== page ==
My grandma, hip lady that she is, posted this status on Facebook yesterday:
“Sixty five years ago today I married my best friend. Would I do it over again? In a heart beat. We are older and possibly wiser but love the choice we made.”
What a legacy! First of all, sixty-five years is longer than most people have been alive. But also, to commit to one thing, one person, one relationship for six and a half decades (and counting)– it’s a kind of commitment that’s becoming rarer year by year. I remember talking to a friend a few years back (pre-marriage, for both of us) about the claustrophobia of tying yourself down to one person and the realization that brought her to the point of readiness for the big Yes. “What I’ve realized,” she said, “is that it’s not stagnation. You’re not tying yourself to a static person. You, ever-changing and ever-growing, are tying yourself to another ever-changing and growing person, in a relationship that will have to grow and change as constantly as each of you does. So marriage isn’t actually about settling down and settling in but about introducing this whole other dynamic factor into your life!”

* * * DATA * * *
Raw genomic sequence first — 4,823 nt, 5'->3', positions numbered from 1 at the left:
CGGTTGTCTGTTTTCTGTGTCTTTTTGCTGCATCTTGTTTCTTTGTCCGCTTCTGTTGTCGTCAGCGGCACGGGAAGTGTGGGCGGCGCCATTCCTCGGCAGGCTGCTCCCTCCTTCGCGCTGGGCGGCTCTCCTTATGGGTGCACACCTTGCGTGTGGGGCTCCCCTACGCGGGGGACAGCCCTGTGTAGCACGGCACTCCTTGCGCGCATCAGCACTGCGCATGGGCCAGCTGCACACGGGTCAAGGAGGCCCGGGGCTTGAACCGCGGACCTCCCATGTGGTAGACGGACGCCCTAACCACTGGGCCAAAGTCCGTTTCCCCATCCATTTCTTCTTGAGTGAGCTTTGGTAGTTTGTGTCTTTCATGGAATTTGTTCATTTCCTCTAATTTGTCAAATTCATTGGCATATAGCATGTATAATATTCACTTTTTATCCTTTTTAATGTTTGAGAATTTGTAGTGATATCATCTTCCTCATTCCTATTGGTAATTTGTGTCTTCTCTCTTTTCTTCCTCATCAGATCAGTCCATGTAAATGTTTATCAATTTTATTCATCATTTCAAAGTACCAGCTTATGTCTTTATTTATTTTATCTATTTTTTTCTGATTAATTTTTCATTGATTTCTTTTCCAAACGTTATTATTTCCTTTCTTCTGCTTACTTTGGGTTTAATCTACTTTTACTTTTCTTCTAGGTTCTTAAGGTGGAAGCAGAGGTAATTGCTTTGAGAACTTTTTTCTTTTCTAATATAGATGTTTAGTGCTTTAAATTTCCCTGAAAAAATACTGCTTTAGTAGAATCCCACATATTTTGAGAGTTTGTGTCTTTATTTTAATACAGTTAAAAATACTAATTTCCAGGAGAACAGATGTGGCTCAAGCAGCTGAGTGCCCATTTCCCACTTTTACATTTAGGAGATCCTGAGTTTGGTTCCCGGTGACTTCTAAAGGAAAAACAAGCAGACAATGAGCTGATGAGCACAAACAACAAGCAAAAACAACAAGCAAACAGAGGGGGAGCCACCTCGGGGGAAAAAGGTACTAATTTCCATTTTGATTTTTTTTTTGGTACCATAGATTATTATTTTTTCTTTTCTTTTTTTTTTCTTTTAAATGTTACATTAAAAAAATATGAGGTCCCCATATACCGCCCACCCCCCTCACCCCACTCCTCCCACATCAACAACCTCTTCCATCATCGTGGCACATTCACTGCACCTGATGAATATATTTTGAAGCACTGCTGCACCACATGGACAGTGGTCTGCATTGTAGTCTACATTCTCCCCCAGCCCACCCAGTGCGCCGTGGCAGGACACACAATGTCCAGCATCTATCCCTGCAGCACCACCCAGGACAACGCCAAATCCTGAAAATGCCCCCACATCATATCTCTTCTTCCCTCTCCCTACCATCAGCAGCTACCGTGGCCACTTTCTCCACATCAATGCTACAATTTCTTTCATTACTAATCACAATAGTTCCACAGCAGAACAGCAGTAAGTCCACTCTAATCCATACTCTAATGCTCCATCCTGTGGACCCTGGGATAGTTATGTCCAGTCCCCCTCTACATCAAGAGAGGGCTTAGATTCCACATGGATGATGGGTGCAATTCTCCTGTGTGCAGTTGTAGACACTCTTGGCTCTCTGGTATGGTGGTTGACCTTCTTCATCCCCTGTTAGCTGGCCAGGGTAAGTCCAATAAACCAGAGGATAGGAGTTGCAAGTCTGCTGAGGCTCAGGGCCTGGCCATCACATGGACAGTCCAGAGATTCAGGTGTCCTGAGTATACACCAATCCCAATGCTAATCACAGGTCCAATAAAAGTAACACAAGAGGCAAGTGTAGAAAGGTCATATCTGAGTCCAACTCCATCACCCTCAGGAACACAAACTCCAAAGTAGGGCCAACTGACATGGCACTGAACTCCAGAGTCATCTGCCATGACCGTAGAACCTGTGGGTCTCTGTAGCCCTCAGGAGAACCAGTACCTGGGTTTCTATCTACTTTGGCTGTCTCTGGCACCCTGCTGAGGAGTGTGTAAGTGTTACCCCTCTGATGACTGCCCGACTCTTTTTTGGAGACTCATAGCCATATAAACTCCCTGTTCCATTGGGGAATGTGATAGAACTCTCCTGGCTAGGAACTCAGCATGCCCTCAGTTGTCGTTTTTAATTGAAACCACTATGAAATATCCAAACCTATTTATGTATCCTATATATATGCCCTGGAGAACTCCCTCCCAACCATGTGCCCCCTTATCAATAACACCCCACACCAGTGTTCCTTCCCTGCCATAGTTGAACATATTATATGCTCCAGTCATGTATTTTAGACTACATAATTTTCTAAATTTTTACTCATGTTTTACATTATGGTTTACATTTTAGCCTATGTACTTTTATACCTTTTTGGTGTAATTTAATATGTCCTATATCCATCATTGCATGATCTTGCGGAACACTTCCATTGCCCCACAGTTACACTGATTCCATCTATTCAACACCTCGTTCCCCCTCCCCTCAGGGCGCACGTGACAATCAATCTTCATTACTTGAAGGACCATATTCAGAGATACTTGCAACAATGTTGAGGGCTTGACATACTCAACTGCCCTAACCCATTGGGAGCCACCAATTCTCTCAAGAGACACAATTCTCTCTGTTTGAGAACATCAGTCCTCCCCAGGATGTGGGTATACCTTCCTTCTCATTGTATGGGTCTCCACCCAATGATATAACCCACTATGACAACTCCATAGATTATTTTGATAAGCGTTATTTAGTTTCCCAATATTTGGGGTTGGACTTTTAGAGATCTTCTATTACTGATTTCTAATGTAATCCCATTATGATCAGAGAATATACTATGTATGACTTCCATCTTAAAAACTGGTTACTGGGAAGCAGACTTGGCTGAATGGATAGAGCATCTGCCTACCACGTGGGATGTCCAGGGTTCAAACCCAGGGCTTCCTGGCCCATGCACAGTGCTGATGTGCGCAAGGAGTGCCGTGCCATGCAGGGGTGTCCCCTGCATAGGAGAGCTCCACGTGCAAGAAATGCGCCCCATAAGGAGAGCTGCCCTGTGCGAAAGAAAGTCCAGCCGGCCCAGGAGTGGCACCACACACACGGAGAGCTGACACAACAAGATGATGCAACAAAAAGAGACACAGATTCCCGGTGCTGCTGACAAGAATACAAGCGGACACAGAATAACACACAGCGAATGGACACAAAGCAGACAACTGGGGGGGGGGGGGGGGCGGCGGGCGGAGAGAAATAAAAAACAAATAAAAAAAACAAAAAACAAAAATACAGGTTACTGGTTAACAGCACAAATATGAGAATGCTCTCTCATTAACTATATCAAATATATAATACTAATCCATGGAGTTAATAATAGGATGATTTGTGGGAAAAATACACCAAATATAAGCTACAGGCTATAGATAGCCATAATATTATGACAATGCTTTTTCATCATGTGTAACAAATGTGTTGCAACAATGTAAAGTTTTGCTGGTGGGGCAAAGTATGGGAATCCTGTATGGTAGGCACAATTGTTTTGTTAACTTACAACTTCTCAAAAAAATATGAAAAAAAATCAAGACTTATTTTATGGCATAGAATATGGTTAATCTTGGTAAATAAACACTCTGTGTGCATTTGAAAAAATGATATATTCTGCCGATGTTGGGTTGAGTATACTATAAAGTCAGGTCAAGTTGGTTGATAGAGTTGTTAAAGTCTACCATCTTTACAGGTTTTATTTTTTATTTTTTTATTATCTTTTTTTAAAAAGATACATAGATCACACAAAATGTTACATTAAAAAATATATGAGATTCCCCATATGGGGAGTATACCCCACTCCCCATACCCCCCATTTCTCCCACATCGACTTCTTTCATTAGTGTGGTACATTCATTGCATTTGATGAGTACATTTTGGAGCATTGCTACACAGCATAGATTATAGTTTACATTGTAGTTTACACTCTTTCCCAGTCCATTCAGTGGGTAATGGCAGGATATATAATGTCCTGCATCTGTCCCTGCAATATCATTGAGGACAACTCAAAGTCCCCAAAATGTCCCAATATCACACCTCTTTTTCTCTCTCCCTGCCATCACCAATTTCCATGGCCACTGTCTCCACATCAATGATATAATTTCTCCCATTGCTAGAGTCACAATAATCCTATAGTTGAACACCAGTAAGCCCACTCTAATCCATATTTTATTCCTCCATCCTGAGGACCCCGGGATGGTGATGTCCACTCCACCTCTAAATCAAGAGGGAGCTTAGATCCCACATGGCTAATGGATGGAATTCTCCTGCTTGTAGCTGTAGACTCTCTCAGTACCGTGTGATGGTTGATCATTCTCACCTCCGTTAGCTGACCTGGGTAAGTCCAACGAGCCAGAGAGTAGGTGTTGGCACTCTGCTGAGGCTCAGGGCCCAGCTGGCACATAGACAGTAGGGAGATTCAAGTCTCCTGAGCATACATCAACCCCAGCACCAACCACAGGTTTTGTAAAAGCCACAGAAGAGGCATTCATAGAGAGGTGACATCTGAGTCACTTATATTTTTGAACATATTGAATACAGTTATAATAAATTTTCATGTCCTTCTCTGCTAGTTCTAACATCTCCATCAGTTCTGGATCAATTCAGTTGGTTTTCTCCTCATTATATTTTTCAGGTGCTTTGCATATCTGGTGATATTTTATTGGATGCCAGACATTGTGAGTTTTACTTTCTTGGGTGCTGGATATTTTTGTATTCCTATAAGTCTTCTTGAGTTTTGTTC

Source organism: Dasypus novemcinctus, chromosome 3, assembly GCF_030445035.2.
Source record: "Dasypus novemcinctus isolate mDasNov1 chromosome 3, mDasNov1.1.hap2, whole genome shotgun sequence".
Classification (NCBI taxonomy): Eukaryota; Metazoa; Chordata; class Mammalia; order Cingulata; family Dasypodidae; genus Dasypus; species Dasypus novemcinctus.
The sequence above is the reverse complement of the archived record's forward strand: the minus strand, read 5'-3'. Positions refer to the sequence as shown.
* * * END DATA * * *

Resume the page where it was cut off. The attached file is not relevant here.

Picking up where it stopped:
Geoff and I got in the car yesterday after an appointment in Glasgow, and we made it halfway home before we just sort of didn’t take our exit. We drove west through farmland and hillside villages until we reached the seaside, and we had way too much fish and chips for dinner, and we climbed a lookout tower and joked and sang and watched the sun set, and throughout all of it we talked about our emerging dreams and shifting roles and evolving understandings of God and the world. I’ve changed so much in the two and a half years that we’ve known each other, and he’s changed as well, and we’re both more of who we really are, and we know less than we used to know, and through it all– through it all, we’re being woven together in trust and dedication and togetherness.
We’re older (a little) and possibly wiser (?) but love the choice we’ve made. We’ve made it every day, and we’ll keep making it every day, whether we feel like it or not. Whether, in that moment, we like each other or not. There are two constants for us: we’re in this together as long as we’re both breathing, and that age-old constant of change. But with the first in place, we can get in the car and miss an exit or two and know that wherever we’re going, we’re going together.
And, my friends, there’s something in that.